Since we often see the beauty of a place defined by a landscapes rather than a close-up of a flower or bug, along with the bugs and flowers a few landscapes are included. Perhaps an effort on our part to capture the place in a way that speaks to our larger sensibilities. A way one might appreciate it if you were just out for a walk enjoying the day.
Category: Birding in Ohio, butterflies, canoeing, Central Ohio Nature, Central Ohio Parks, Columbus, flowers in central ohio, Griggs Reservoir, Griggs Reservoir Nature Preserve, Ohio Nature, photography Tagged: Blue Vervain, Canon D30, Canon G11, Canon SX260, Cedar Waxwing, Eastern Comma, False Dragonhead, Green Heron, Groundnut, Hackberry Emperor, Monarch Butterfly, Monkey Flower, Olympus E620, Painted Turtle, Panasonic FZ-150, Red-spotted Purple, Spotted Sandpiper, Swamp Milkweed
Posted on July 9, 2014
As we walked along the reservoir we were sure that any minute the clouds would open up delivering a soaking rain but with cameras in hand we soldered on. We were desperate for a nature fix but what would we possibly see? Any pictures taken would probably be blurry or at least, with the Auto ISO on, full of noise. Attempts to visualize landscapes that might have something endearing to say proved futile so we concentrated on the smaller things where the very flat dim light might be an asset.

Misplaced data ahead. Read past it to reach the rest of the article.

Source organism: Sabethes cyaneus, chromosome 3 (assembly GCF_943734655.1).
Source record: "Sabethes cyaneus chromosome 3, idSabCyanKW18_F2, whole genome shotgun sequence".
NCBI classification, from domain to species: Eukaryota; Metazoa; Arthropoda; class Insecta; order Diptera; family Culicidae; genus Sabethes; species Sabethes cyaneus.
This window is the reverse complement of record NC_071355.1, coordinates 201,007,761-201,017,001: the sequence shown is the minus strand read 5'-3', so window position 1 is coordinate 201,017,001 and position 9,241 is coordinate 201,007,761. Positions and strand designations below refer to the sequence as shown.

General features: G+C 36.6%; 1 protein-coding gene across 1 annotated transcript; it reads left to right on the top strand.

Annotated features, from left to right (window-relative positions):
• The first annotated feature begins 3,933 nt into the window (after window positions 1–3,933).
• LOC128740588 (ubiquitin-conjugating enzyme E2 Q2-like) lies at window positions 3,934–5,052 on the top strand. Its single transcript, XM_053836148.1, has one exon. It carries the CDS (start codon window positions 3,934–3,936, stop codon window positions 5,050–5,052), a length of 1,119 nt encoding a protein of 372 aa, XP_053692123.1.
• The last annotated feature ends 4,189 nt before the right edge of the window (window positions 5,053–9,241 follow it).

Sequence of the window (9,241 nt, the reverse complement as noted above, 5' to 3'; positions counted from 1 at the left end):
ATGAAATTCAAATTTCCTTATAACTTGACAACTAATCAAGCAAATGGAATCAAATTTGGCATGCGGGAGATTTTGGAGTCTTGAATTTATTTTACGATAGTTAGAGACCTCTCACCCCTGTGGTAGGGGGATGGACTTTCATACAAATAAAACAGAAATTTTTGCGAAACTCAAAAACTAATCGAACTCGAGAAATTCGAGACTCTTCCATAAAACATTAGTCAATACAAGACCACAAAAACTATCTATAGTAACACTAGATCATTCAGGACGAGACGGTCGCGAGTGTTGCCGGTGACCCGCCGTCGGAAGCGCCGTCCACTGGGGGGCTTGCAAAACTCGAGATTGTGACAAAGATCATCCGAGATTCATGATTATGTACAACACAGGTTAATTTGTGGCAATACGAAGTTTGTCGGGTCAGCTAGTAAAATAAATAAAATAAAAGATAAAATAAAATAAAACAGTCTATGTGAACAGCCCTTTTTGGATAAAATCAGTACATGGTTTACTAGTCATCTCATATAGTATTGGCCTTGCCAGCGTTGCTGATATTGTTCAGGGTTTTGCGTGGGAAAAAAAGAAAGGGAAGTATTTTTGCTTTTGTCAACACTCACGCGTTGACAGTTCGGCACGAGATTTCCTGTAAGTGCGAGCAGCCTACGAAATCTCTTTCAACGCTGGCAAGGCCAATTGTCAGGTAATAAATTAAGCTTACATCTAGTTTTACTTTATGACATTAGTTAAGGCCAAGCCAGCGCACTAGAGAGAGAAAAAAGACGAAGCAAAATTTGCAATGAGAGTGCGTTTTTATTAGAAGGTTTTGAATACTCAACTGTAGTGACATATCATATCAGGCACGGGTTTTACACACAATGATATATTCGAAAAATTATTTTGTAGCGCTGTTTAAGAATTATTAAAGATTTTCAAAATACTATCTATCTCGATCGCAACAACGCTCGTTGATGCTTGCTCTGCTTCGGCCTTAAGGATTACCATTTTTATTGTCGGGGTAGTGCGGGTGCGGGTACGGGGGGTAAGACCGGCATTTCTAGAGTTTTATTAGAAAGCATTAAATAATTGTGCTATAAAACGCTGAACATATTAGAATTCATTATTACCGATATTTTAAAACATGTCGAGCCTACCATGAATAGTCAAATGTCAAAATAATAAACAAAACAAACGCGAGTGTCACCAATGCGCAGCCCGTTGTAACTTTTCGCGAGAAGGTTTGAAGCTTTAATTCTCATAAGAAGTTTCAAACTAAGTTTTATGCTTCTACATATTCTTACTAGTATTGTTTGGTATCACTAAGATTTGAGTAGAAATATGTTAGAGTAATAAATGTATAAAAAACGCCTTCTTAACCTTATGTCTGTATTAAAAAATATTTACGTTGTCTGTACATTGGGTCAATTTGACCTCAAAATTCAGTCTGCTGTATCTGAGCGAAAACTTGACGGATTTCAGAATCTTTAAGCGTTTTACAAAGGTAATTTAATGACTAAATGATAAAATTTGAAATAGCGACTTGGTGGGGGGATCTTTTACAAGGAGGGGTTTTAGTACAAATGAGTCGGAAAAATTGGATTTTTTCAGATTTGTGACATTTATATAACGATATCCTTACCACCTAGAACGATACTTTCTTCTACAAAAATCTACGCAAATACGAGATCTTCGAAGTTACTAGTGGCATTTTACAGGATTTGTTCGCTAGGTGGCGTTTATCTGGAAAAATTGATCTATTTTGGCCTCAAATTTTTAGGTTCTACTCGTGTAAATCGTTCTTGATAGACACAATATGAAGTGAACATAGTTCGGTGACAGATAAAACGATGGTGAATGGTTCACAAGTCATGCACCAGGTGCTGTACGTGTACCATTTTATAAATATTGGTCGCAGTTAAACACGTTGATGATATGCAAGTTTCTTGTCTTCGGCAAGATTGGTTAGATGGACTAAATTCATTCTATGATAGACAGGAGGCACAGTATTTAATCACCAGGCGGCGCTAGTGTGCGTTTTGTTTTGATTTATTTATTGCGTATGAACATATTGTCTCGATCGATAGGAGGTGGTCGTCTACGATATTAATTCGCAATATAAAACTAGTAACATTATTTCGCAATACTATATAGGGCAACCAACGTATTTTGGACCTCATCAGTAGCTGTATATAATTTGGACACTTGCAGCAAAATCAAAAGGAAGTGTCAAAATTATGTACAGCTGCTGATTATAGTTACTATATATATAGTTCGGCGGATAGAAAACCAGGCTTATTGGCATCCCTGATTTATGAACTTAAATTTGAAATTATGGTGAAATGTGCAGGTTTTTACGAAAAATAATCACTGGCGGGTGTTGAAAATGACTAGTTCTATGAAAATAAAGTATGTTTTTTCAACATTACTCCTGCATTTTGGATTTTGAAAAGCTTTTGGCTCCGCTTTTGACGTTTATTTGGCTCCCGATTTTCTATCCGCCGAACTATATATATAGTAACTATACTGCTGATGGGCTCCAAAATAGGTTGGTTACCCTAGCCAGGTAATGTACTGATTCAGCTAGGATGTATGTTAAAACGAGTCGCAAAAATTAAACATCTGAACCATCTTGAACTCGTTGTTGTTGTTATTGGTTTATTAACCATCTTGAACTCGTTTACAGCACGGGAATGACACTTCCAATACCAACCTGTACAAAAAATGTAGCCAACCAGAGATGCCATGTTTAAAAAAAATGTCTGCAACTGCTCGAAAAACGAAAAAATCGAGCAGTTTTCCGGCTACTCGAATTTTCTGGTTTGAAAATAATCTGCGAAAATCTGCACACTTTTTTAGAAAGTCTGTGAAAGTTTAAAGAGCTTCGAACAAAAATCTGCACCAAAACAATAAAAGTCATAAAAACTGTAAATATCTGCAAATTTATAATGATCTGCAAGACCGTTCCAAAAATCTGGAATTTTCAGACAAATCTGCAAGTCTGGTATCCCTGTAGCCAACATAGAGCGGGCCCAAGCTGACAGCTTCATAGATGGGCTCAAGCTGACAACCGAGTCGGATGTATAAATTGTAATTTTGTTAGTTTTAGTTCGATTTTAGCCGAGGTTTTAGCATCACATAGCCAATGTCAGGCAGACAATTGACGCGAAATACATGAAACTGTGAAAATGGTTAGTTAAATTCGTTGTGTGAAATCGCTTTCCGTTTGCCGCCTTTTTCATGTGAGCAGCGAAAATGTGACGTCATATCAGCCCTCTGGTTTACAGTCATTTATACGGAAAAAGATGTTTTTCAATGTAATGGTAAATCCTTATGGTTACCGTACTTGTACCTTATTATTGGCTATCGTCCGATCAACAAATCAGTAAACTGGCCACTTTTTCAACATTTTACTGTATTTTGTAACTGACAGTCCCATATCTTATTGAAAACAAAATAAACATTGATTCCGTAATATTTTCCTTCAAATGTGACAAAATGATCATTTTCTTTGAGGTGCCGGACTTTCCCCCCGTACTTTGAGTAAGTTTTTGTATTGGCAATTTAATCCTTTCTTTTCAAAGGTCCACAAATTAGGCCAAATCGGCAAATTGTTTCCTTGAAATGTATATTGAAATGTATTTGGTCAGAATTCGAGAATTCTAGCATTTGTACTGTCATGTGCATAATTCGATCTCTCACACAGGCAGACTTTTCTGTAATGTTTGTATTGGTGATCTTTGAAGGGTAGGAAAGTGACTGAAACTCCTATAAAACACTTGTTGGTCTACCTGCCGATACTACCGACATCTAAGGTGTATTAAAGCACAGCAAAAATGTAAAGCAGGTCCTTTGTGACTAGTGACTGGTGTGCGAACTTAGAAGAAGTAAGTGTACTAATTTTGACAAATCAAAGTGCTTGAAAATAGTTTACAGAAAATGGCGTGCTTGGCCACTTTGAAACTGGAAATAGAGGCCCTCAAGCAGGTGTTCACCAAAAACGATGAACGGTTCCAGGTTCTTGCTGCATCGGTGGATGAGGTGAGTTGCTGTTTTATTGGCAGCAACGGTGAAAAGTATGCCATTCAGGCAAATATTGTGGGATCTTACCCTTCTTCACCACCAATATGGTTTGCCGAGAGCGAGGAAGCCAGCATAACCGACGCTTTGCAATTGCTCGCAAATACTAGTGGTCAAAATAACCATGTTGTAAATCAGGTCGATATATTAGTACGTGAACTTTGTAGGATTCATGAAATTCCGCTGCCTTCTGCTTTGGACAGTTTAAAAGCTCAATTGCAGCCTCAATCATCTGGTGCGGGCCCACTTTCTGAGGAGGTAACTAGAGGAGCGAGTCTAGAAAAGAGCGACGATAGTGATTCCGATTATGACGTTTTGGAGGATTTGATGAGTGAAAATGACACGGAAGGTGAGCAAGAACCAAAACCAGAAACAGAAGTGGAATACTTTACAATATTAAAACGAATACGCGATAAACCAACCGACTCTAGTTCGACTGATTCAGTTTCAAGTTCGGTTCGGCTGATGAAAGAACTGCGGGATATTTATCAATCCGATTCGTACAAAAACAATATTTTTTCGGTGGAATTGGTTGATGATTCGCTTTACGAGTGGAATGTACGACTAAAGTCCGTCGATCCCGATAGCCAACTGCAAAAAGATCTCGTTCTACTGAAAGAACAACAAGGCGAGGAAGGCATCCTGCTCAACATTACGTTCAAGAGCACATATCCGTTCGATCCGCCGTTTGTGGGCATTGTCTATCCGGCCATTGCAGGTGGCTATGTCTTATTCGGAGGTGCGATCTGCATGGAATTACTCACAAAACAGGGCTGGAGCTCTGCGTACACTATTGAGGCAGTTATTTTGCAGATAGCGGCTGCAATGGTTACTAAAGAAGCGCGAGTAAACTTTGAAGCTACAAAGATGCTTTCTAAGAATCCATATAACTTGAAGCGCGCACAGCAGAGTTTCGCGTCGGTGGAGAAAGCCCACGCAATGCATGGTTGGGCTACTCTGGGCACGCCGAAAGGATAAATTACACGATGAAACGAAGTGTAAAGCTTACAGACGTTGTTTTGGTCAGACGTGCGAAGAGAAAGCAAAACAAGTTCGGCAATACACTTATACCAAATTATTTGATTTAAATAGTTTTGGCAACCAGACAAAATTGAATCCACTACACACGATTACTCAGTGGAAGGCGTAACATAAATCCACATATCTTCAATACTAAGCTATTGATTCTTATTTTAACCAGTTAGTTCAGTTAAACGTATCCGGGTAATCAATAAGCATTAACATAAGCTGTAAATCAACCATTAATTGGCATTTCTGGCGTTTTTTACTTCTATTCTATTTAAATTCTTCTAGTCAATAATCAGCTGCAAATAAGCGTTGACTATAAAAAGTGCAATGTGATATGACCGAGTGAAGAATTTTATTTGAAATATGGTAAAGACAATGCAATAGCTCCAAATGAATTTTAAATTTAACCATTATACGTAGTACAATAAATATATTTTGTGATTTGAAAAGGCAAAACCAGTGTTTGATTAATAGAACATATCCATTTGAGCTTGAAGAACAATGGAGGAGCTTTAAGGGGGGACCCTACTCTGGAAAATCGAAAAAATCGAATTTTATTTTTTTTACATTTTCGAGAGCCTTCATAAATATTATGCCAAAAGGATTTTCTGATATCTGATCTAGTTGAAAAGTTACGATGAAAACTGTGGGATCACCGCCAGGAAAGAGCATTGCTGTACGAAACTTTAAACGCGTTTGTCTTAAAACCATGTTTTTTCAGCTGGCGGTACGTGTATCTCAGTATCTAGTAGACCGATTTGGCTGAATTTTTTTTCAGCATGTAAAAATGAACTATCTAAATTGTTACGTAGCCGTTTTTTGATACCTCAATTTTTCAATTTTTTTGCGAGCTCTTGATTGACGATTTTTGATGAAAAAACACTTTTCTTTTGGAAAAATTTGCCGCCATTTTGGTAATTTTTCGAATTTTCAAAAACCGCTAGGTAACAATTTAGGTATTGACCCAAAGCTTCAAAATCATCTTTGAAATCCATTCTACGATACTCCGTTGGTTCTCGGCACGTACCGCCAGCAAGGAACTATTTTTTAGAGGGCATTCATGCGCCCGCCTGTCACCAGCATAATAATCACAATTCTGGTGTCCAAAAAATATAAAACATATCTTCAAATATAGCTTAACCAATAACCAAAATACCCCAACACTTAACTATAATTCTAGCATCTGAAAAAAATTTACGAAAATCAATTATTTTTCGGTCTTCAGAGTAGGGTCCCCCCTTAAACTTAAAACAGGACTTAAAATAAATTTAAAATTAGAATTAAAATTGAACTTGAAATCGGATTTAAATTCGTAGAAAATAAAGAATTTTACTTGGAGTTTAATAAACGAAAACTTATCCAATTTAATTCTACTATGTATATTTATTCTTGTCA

Amazingly even under these circumstances beauty was found.
The Mallard Ducks seemed happy enough.
The camera managed to capture a Nuthatch.
. . . a dragonfly even let us get close.
But not all dragonflies were having a good day as witnessed buy this Great Crested Flycatcher that was showing off it’s prize.
On a lighter note during a recent bike ride we got an endearing picture of two young dear.
You can find a rich experience close to home.